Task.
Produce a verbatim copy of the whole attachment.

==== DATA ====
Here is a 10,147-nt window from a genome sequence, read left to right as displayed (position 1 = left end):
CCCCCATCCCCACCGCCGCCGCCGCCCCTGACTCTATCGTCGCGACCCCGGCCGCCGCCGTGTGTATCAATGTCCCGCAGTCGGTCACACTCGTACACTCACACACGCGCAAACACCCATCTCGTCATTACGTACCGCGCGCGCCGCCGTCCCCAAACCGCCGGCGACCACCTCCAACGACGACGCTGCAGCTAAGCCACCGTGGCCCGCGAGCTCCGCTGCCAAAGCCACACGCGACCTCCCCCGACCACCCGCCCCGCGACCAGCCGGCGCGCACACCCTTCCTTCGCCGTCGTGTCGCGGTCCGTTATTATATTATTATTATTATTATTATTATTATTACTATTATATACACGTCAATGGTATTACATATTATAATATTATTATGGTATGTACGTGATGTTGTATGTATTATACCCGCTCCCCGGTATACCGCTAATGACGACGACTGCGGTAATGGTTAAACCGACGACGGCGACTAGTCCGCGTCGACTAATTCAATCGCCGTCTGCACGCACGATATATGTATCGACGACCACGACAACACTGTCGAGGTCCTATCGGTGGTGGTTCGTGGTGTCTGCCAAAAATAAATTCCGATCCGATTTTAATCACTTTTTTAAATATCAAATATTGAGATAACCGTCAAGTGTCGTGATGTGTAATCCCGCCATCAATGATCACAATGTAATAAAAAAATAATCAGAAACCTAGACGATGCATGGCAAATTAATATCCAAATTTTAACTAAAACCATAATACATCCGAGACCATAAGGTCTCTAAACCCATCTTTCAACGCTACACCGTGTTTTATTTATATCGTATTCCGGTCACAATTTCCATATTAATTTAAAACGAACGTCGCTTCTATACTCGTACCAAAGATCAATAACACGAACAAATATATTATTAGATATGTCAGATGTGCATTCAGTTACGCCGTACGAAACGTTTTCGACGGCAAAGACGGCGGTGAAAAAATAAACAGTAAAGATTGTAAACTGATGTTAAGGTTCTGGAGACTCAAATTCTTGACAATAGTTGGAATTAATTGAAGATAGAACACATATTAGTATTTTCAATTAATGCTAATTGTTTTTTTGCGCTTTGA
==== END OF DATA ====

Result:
Here is a 10,147-nt window from a genome sequence, read left to right as displayed (position 1 = left end):
CCCCCATCCCCACCGCCGCCGCCGCCCCTGACTCTATCGTCGCGACCCCGGCCGCCGCCGTGTGTATCAATGTCCCGCAGTCGGTCACACTCGTACACTCACACACGCGCAAACACCCATCTCGTCATTACGTACCGCGCGCGCCGCCGTCCCCAAACCGCCGGCGACCACCTCCAACGACGACGCTGCAGCTAAGCCACCGTGGCCCGCGAGCTCCGCTGCCAAAGCCACACGCGACCTCCCCCGACCACCCGCCCCGCGACCAGCCGGCGCGCACACCCTTCCTTCGCCGTCGTGTCGCGGTCCGTTATTATATTATTATTATTATTATTATTATTATTACTATTATATACACGTCAATGGTATTACATATTATAATATTATTATGGTATGTACGTGATGTTGTATGTATTATACCCGCTCCCCGGTATACCGCTAATGACGACGACTGCGGTAATGGTTAAACCGACGACGGCGACTAGTCCGCGTCGACTAATTCAATCGCCGTCTGCACGCACGATATATGTATCGACGACCACGACAACACTGTCGAGGTCCTATCGGTGGTGGTTCGTGGTGTCTGCCAAAAATAAATTCCGATCCGATTTTAATCACTTTTTTAAATATCAAATATTGAGATAACCGTCAAGTGTCGTGATGTGTAATCCCGCCATCAATGATCACAATGTAATAAAAAAATAATCAGAAACCTAGACGATGCATGGCAAATTAATATCCAAATTTTAACTAAAACCATAATACATCCGAGACCATAAGGTCTCTAAACCCATCTTTCAACGCTACACCGTGTTTTATTTATATCGTATTCCGGTCACAATTTCCATATTAATTTAAAACGAACGTCGCTTCTATACTCGTACCAAAGATCAATAACACGAACAAATATATTATTAGATATGTCAGATGTGCATTCAGTTACGCCGTACGAAACGTTTTCGACGGCAAAGACGGCGGTGAAAAAATAAACAGTAAAGATTGTAAACTGATGTTAAGGTTCTGGAGACTCAAATTCTTGACAATAGTTGGAATTAATTGAAGATAGAACACATATTAGTATTTTCAATTAATGCTAATTGTTTTTTTGCGCTTTGA